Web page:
rMBP GPU performance with external display

Discussion in 'MacBook Pro' started by Forerunner, Dec 27, 2012.

  1. Forerunner macrumors member

    Joined:
    Dec 24, 2012
    Location:
    California
    #1
    Hi all,

    The GPUs in both the 13" and 15" rMBPs are barely enough (if enough at all) to handle the higher resolutions of the Retina displays. My question is: how do the rMBPs perform when connected to external displays but with the laptop still open and functioning as a second display.

    Will I experience a significant decrease in graphics performance? Lag? Sluggishness?

    Any input/experiences would be greatly appreciated. Don't say "well, try it out for yourself and see... if that was an option, I would have already done it."

    Thanks in advance,
    Forerunner
     
  2. leman macrumors 604

    Joined:
    Oct 14, 2008
    #2

    What kind of 'performance' are you talking about? Playing demanding games on multiple monitors or just the usual desktop stuff? For desktop UI performance, there should be no perceivable difference with an external monitor, unless you are using some very demanding/badly written applications.
     
  3. Barna Biro macrumors 6502a

    Barna Biro

    Joined:
    Sep 25, 2011
    Location:
    Luzern, Switzerland
    #3
    The "GPUs are barely enough" is just garbage that you have most likely picked up from the posts of the masses of incompetent morons who believe they know anything about hardware or software... The GPU is more than fine, same for the CPU. What Apple needs to optimize are the scaling and rendering algorithms implemented by the OS ( of course they could just add more raw power to mask the inefficient stuff they have going on there - which would still overall suck ).

    That being said, both models can push pixels on external monitors just fine ( even on 2 monitors at a time ). As for gaming... that's a totally different topic. You can surely play the same games you play on the notebook while connected to an external monitor as long as you don't expect ( for whatever reason ) the games to suddenly perform 2-3 times better than they were already doing on the notebook and as long as you keep the graphical settings unchanged / very similar.
     
  4. sireShonBohn macrumors regular

    Joined:
    Jun 18, 2012
    #4
    There's no difference really. The one thing to note is that the rMBP will default to high performance mode with an external monitor attached. This is the same as disabling "Automatic Graphics Switching" in the Energy settings. Due to this one may find that the UI stuff runs better with a second monitor attached...
     
  5. Forerunner thread starter macrumors member

    Joined:
    Dec 24, 2012
    Location:
    California
    #5
    You are right about the scaling algorithms. But that doesn't negate the fact that given the current software of the rMBP, the GPU is not powerful enough to overcome the sluggishness of the inefficient scaling/rendering.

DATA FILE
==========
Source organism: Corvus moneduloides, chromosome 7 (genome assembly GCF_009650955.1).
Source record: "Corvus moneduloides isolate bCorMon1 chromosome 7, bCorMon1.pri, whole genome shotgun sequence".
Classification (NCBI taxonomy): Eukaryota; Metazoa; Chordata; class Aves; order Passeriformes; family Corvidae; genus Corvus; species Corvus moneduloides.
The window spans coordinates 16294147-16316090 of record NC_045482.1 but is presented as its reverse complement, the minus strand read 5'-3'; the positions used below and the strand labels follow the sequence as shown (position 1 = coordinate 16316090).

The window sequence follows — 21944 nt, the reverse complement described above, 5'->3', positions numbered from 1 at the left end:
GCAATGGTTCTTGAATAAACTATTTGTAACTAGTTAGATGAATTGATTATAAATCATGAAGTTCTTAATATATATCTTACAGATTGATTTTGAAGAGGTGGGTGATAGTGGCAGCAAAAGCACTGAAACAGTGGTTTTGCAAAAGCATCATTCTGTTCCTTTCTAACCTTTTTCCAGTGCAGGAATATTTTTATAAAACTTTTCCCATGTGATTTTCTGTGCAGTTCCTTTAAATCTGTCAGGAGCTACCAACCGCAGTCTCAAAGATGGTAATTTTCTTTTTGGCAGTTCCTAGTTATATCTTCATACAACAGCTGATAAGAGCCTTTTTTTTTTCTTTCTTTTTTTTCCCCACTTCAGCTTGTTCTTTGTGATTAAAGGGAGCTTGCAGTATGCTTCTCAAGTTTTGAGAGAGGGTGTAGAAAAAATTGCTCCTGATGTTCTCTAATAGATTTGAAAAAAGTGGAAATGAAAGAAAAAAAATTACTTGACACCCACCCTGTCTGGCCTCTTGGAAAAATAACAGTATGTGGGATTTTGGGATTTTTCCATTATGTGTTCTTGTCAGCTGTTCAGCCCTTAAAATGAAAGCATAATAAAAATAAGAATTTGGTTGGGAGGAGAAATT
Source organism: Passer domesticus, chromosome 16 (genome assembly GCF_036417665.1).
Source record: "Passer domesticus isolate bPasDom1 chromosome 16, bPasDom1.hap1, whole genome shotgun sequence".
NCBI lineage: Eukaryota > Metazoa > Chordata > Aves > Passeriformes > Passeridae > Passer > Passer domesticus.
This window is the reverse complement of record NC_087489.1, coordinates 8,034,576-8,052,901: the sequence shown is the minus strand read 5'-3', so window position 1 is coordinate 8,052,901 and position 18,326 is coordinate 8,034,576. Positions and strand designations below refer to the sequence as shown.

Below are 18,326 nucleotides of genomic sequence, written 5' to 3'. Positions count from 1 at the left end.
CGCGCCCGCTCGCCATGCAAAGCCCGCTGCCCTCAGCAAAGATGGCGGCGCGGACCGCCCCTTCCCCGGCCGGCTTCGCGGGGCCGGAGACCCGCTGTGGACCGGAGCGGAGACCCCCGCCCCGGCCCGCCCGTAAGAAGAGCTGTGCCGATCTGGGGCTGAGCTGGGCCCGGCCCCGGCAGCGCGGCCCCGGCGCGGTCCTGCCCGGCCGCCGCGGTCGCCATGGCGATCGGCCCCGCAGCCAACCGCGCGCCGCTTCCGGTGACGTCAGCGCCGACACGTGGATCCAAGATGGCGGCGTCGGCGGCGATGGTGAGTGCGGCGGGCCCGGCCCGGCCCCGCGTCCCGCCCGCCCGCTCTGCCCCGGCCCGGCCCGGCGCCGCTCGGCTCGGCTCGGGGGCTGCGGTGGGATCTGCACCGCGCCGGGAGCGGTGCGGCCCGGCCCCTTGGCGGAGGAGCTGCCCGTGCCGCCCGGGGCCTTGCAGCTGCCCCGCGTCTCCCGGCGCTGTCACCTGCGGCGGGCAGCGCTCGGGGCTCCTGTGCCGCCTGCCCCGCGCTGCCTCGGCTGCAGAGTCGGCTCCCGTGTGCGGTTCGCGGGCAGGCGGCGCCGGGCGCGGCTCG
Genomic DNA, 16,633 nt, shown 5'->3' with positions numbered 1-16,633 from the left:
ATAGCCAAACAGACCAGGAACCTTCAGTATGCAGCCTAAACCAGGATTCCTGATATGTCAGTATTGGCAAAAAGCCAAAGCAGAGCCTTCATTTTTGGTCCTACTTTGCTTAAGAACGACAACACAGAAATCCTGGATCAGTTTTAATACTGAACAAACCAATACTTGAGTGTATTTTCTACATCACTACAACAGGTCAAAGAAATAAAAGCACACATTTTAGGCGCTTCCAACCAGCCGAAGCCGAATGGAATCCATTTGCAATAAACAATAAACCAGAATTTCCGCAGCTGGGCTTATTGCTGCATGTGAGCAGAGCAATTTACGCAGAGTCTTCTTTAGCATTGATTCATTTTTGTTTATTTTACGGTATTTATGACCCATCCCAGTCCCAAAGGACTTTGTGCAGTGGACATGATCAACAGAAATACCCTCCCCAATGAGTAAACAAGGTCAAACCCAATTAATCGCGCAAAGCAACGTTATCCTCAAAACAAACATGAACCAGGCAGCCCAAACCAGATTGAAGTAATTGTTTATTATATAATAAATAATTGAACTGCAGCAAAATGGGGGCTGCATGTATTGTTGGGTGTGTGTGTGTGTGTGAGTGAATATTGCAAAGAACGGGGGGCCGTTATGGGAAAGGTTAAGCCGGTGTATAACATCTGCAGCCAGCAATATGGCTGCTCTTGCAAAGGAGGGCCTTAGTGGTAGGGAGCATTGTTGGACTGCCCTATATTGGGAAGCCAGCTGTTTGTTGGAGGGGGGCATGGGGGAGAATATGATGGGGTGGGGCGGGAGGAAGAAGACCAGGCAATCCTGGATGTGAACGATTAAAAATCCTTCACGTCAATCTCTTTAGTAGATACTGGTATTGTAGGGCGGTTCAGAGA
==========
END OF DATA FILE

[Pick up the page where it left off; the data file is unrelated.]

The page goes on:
I know the laptop can power two 27" Thunderbolt displays, but my real question here is how well it can do so. The fact that my laptop will not be in clamshell mode means that a significant amount of resources will be dedicated to the smaller of the displays.

    I apologize for the lack of clarity. My question is geared towards regular day-to-day OS usage. I have no expectations for a smooth gaming experience.
     
  6. Barna Biro macrumors 6502a

    Barna Biro

    Joined:
    Sep 25, 2011
    Location:
    Luzern, Switzerland
    #6
    Ehm, no... Sorry, but I can't agree with you. The 15" rMBP with forced dGPU can also produce stuttering / sluggishness while fast scrolling and fast screen / application switching ( not to mention it has a quad-core CPU compared to the dual-core of the 13" rMBP ). It's stuttering because they simply tried an approach that was never widely tested before ( this whole constant scaling / rendering combo ) and since they couldn't make it perfect / mega-optimized from the very beginning, it will clearly take some time until they get it right. The "add more juice" barbaric approach is completely unfeasible ( would you really pay 1.5x the money - or more - for an even beefier notebook just so that it can handle the UI / scrolling without stuttering? Most likely not... ).

    As for the "how well will the notebook handle the external display": it would be wonderful if you would maybe first tell us "what you're planning on doing on those external screens". Normal / simple tasks for sure it can handle fine ( no noticeable difference compared to how things run on the integrated display ).
     
  7. leman macrumors 604

    Joined:
    Oct 14, 2008
    #7
    Its hardly the fault of the hardware if an application does not use the API in an optimal way. Sure, some of the Apple-provided software could be better optimised. The way App Store or Mail handle resizes is particularly bad, and Safari is still crap overall. However, Calendar's/iTune's UI is every bit as complex as that of Mail, and they handles resizing smoothly. And latest WebKit builds are able to render even the most complex of websites without any problems. The difference is really just the skill of the programmer.
     
  8. lightz39 macrumors regular

    Joined:
    Nov 30, 2012
    #8
    You'd figure it would work better, at least if your laptop is closed. You'd be rendering in 1920x1080 vs 2880x1800. That is much fewer pixels.
     
  9. Ploki macrumors 68000

    Joined:
    Jan 21, 2008
    #9
    OP was asking about 2880*1800 AND 1920*1080.
    I would also like to know whats with or/or.
     

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